The Net: Leelah Alcorn and the Virtual Traces of Identity


Content Warning: suicide, transphobia, transmisogyny


At some point during the winter break I got an idea to write a column about the Internet. It may have been simply because, like most people, having more free time means I’m on the Internet more, but regardless, it felt like something that needed to be looked into, as a student issue, an identity issue, a cultural issue, and as a social justice issue.

I often find myself frustrated by the way the digital realm is pushed into a side category, as if it’s somehow apart from “real life,” “real issues,” “real organizing,” and “real action.” That notion of separation – a firm dichotomy between virtual and concrete existence – seems overly simplistic.



One news story that had a particularly big part for me in my decision to write about the Internet was the story of Leelah Alcorn, a transgender teen from Ohio who scheduled a suicide note to be published on Tumblr before taking her own life on December 28.

The note, which has since been circulated widely, details Alcorn’s experience growing up in a conservative Christian household where her parents refused to accept her identity and denied her any form of transition treatment.

“When I was 14, I learned what transgender meant and cried of happiness. After 10 years of confusion I finally understood who I was,” Alcorn writes on her Tumblr. “I immediately told my mom, and she reacted extremely negatively, telling me that it was a phase, that I would never truly be a girl, that God doesn’t make mistakes, that I am wrong.”

Alcorn was sent to a slew of Christian therapists (“I only got more christians telling me that I was selfish and wrong and that I should look to God for help,” she writes) by her mom, which did little to help her trouble with depression.

As a transitional step, Alcorn came out as gay at the age of 16, which lead to her being pulled from school, isolated from friends, and prohibited from accessing social media by her parents. Online, Alcorn had found supportive folk and a culture of acceptance, and the punishment she received was devastating. “They felt like I was attacking their image, and that I was an embarrassment to them. They wanted me to be their perfect little straight christian boy,” she writes in her suicide note.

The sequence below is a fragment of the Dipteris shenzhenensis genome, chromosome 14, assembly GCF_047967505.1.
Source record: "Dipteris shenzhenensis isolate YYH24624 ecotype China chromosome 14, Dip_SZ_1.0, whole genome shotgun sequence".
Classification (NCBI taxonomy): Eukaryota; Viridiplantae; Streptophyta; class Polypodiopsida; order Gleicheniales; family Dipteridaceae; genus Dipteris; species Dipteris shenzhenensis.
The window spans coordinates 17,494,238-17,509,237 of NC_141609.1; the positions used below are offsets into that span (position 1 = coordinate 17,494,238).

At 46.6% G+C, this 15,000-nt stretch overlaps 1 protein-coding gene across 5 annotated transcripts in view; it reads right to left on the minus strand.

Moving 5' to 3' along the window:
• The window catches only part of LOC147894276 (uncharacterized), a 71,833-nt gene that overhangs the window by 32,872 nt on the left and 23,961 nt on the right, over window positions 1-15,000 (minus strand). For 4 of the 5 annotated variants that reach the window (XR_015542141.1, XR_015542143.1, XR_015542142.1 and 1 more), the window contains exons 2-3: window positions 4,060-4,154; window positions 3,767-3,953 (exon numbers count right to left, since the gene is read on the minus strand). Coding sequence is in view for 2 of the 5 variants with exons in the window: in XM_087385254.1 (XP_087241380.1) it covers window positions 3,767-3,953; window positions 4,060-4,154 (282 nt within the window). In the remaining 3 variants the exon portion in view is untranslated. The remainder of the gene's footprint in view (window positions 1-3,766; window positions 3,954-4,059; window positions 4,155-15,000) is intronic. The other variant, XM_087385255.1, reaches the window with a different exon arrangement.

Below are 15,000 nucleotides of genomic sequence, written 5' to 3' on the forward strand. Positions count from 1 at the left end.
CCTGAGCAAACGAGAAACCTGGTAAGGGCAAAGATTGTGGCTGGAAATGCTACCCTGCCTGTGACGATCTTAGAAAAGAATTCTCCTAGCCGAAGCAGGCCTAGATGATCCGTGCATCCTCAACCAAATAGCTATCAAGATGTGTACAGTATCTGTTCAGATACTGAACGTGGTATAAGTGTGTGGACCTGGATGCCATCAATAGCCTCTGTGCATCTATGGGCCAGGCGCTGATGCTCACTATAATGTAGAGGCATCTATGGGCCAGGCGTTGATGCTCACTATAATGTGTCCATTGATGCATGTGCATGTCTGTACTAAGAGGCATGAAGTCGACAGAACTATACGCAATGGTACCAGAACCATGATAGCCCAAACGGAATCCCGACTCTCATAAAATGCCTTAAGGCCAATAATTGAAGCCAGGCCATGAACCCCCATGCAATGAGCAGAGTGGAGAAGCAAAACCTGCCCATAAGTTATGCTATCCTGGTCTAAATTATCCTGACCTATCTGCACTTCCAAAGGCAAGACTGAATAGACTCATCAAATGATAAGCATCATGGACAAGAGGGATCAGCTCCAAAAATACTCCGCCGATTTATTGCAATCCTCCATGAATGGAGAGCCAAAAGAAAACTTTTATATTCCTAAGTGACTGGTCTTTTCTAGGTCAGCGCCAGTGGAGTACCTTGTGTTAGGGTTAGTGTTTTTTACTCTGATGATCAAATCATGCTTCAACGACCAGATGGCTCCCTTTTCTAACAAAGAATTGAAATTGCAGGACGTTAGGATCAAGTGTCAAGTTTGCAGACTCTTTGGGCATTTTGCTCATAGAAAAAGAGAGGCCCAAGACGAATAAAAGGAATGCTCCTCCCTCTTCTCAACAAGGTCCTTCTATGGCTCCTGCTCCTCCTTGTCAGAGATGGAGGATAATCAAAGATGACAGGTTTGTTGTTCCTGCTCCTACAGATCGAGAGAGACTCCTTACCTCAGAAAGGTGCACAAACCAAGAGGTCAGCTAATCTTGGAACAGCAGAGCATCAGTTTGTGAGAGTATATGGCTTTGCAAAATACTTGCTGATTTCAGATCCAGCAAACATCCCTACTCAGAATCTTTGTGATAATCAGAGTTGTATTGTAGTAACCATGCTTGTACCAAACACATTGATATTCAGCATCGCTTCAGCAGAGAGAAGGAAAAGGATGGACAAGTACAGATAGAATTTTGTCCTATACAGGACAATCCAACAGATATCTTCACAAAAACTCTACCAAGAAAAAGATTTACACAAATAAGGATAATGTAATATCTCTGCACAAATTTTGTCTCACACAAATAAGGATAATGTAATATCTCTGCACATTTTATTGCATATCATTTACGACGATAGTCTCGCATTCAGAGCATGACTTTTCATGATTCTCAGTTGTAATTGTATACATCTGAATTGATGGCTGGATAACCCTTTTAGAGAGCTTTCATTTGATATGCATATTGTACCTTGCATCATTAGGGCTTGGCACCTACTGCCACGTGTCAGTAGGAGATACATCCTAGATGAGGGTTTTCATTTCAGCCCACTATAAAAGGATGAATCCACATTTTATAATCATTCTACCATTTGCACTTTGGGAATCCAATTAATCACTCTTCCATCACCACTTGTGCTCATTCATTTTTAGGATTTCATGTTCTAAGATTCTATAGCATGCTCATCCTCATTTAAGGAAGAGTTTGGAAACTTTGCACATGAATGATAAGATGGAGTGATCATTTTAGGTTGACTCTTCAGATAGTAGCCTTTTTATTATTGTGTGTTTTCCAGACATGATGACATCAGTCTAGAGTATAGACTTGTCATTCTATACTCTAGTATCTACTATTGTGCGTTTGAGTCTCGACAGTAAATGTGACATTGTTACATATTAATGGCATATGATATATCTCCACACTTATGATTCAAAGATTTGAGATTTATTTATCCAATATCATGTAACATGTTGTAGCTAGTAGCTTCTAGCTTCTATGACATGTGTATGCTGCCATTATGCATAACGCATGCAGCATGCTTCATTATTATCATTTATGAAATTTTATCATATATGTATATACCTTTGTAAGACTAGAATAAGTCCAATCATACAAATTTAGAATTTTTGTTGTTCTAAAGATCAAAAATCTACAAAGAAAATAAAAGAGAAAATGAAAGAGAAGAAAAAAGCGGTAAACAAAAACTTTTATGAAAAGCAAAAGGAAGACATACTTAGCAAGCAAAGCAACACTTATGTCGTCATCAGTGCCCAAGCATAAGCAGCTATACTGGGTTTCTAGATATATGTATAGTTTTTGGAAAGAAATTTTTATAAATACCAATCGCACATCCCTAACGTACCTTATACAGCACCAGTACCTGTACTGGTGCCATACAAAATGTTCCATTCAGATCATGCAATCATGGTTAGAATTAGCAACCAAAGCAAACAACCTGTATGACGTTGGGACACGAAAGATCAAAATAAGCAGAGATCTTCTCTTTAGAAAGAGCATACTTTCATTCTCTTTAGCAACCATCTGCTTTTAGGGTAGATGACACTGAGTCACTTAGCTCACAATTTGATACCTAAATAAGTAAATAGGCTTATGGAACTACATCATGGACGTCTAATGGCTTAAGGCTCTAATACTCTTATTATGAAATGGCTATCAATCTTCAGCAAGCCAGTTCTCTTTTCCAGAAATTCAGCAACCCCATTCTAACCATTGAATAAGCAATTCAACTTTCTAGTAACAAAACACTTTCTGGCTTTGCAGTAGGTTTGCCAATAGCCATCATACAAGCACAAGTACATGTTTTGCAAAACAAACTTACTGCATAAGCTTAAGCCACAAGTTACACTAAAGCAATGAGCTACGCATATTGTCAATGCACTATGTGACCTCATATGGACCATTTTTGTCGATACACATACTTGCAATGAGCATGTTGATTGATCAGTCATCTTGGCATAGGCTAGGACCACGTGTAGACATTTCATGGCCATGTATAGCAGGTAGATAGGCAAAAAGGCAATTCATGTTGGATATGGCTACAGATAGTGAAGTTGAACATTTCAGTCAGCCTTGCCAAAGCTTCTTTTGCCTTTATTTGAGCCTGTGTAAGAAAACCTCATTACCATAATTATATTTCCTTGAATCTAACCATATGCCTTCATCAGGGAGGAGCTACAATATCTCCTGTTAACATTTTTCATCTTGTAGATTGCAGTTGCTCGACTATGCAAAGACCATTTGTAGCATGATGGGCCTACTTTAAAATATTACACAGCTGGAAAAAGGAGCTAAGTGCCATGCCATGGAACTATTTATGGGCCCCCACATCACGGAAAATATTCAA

The note (which has since been archived after being removed from Tumblr – more on this in a bit) finishes with an appeal for change:

“My death needs to mean something. My death needs to be counted in the number of transgender people who commit suicide this year. I want someone to look at that number and say ‘that’s fucked up’ and fix it. Fix society. Please.”

It’s a difficult note to read.



As a cis male, I’ll never be able to come close to understanding what Alcorn felt, and that’s part of why I feel that reading this note is so crucial. The structural violence that Alcorn was victim to is something I have the privilege of not experiencing, which makes understanding that violence and my privilege all the more necessary. By reading Alcorn’s blog, we only see a fragment of who she was, but it’s a look into her lived experienced; there’s a vitality to her writing and illustrations – her suicide note especially – which resists the weight and stillness of her passing.

Scrolling through Alcorn’s blog, which is made up of pictures, .gifs, photos, anime (lots of Sailor Moon), art (mostly drawings), and short comments like “can i please sleep for more than two hours per night pls and thnk u”, everything feels very personal. But at the same time, there’s a resounding sense that this could be anyone. It feels almost universal, in the way that this isn’t an isolated case, those who are still struggling, and this is still going on.

Part of this vitality relates, I think, to the way her blog operates as a curated assemblage of re-posted and original content: a set of woven ideas and identities that continues to live as cultural object and digital morsel. This isn’t exclusive to blogging either. Digital production is by its nature dynamic, the product of hyperlinking, inter-media, and fast-paced information economies.

Digital presence mediates identity. There’s a facelessness to digital interaction – not that Alcorn’s blog was anonymous, her name was right on the front – but a facelessness in that it’s not as grounded in physical presence (embodied) or immediacy. There’s more buoyancy than that, because identity becomes more tied to expression.

When we consider these links between human expression and identity (including the way that Alcorn’s relationship with her parents had to do with “image” and identity) the sharing and archiving capacities of the online world and the communities it’s composed of becomes immensely valuable. Alcorn’s life ended too short; that’s clear to everyone. But there’s solace to be found in that a sliver of her life and legacy can still be accessed.